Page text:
When I returned to London as a young adult, the only time I felt I fitted in after three depressing years at university was when I met D/deaf people. I felt ‘at long f***ing last! I belong!’ I was able to share some of my pain to these new friends but once again I wasn’t able to stay settled where I was…

Since moving nearer my family I’m still in touch with some of my close personal D/deaf friends but it’s not the same as money and distance gets in the way. We talk – well text – on the phone but I long for that meet up face to face.

I have made new friends since being a new mum but we’re all busy looking after new humans we brought into the world. I’m not always able to be spontaneous and say ‘Hey let’s meet up in 30mins’ we have to plan an outing, like seriously plan.

I wouldn’t really say I have a best friend in the city that I live in. There’s many times I’m afraid to reveal my real thoughts of when I’m having dark moments. I suffer from depression so dark moments sometimes happen often. Plus they’ve never been diagnosed with depression themselves. I feel my deaf friends, in London, are more likely to understand where I’m coming from.

Urgh, it’s not easy writing this post and I hope those who read it and say ‘I thought we were best friends!’ aren’t offended. There’s lots about me you don’t know or I just don’t wish to share with you. Depression can make people behave like that, pushing people away when they most need to talk.

Depression as a deaf person? Well that’s harder still as only a select few will understand your pain more than a hearing person who’ll probably tell you to ‘stop thinking negatively’. I can’t help the way I think I’ve been like this for many years. 

Anyway, toodles before I divulge anymore…

Dreams of a deafie 

I watched the premiere of Strictly the musical in Leeds yesterday. I can honestly say I was blown away! The amount of energy everyone had, including the sign language interpreter, was mind boggling.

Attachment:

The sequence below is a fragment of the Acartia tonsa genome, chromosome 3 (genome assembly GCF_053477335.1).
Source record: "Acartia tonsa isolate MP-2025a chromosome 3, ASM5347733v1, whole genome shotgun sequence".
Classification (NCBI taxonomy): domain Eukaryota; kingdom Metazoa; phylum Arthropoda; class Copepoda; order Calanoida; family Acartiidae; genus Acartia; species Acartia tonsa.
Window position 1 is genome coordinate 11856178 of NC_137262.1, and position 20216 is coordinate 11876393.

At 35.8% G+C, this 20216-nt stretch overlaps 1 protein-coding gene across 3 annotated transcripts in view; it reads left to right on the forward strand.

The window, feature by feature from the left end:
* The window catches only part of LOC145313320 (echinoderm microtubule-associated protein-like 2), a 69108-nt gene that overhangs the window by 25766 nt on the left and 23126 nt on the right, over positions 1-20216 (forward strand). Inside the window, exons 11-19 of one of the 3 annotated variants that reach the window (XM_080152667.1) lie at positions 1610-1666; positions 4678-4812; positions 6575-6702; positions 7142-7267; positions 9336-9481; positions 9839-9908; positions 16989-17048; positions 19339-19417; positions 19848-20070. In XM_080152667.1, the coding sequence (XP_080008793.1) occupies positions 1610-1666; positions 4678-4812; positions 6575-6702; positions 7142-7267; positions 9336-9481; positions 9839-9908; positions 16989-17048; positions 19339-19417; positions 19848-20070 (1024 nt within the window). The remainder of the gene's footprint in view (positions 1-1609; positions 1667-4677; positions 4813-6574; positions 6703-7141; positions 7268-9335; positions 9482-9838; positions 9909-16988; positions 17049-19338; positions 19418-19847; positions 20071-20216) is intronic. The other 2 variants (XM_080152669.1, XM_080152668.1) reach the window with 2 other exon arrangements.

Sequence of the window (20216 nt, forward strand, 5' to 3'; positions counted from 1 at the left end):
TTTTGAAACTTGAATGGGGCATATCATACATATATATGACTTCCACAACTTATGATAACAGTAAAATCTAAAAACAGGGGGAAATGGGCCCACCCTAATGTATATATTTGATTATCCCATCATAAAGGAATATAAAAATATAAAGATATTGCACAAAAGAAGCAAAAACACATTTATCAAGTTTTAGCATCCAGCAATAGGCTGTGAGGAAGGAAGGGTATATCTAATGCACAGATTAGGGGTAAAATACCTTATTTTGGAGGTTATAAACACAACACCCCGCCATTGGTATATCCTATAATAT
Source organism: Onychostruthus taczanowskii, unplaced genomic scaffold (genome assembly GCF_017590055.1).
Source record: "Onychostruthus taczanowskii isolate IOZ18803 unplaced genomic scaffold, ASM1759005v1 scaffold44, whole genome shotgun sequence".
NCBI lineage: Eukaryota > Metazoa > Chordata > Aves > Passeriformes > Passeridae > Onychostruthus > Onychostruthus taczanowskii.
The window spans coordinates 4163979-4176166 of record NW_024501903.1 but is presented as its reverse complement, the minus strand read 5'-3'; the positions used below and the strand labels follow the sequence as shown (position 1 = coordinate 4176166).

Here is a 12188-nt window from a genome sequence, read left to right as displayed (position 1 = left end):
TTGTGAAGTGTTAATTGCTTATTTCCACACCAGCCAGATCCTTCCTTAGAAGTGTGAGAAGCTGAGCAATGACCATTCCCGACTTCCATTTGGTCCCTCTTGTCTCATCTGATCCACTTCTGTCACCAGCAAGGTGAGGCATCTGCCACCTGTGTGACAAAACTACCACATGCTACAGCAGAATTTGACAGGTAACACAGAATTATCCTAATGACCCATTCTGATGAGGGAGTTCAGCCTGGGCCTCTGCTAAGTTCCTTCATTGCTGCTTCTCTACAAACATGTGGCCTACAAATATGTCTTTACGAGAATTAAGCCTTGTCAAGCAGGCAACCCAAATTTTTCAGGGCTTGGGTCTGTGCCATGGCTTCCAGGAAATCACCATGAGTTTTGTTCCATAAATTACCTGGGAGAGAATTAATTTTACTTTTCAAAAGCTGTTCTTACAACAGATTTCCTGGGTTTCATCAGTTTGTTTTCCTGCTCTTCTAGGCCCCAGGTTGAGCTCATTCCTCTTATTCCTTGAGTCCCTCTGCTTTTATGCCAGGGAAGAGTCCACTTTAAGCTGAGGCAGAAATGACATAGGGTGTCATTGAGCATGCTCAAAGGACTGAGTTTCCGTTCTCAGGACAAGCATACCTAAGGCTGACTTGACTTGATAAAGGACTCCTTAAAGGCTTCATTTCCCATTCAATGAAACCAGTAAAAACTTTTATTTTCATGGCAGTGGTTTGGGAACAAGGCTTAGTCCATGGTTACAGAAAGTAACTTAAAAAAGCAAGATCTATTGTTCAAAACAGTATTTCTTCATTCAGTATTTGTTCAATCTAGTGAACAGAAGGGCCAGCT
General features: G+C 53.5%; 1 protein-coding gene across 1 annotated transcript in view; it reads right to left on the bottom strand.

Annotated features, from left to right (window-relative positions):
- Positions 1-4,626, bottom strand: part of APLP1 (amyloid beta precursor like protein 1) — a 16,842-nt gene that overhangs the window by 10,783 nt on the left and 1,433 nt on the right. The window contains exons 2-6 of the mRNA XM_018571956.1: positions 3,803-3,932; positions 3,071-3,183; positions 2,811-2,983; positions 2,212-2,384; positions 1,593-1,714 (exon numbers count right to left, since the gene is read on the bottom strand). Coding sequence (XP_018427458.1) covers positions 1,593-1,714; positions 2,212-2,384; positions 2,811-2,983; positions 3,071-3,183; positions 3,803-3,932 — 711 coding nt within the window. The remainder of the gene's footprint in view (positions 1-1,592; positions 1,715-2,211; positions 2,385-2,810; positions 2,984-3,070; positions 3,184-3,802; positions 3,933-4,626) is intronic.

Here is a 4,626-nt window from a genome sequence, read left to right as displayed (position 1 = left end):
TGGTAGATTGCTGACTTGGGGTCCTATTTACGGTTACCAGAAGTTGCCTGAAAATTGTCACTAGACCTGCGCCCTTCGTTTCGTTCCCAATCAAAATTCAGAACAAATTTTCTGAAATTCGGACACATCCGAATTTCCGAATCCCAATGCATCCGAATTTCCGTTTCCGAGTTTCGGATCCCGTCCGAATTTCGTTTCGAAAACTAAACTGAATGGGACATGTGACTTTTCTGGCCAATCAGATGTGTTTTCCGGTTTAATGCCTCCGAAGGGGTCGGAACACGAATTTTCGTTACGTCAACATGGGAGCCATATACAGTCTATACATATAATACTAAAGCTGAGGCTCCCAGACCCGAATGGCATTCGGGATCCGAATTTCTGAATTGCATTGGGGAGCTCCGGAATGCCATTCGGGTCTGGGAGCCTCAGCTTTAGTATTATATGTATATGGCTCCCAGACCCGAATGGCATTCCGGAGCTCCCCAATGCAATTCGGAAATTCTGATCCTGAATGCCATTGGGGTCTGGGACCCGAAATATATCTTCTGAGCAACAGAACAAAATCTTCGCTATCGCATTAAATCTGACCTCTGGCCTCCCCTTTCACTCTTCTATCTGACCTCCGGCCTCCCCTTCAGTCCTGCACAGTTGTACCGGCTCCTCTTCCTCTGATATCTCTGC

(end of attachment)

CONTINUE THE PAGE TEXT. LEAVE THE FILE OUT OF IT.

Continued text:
At times I didn’t get the full story as the interpreter was at the side of the stage whilst the main action was in the centre. There was a bit of dialogue and singing plus, of course, plenty of dancing. This is something I hope will be rectified in future theatre performances. Finding a way to have the interpreter actually on the main stage. Gosh the skills the interpreter may need, being able to dance, act, sing and sign at the same time!  

‘Dreams of a deafie’ is something that I envisioned after reflecting on the show. It will have the core message of overcoming adversity because of their disability. I hope it will serve as a reminder to disabled people that they can do anything given the right support and opportunities. People, particularly the young, need this kind of positive message.

I never had disabled role models as I was growing up and I aim to create something to give to the young. It will also be a reminder to those who feel stuck in a rut. There are times in life you have a dream but don’t know how to achieve it. People may laugh at your dreams so you settle for less. You settle for what makes your soul cry everyday with sadness instead of happiness.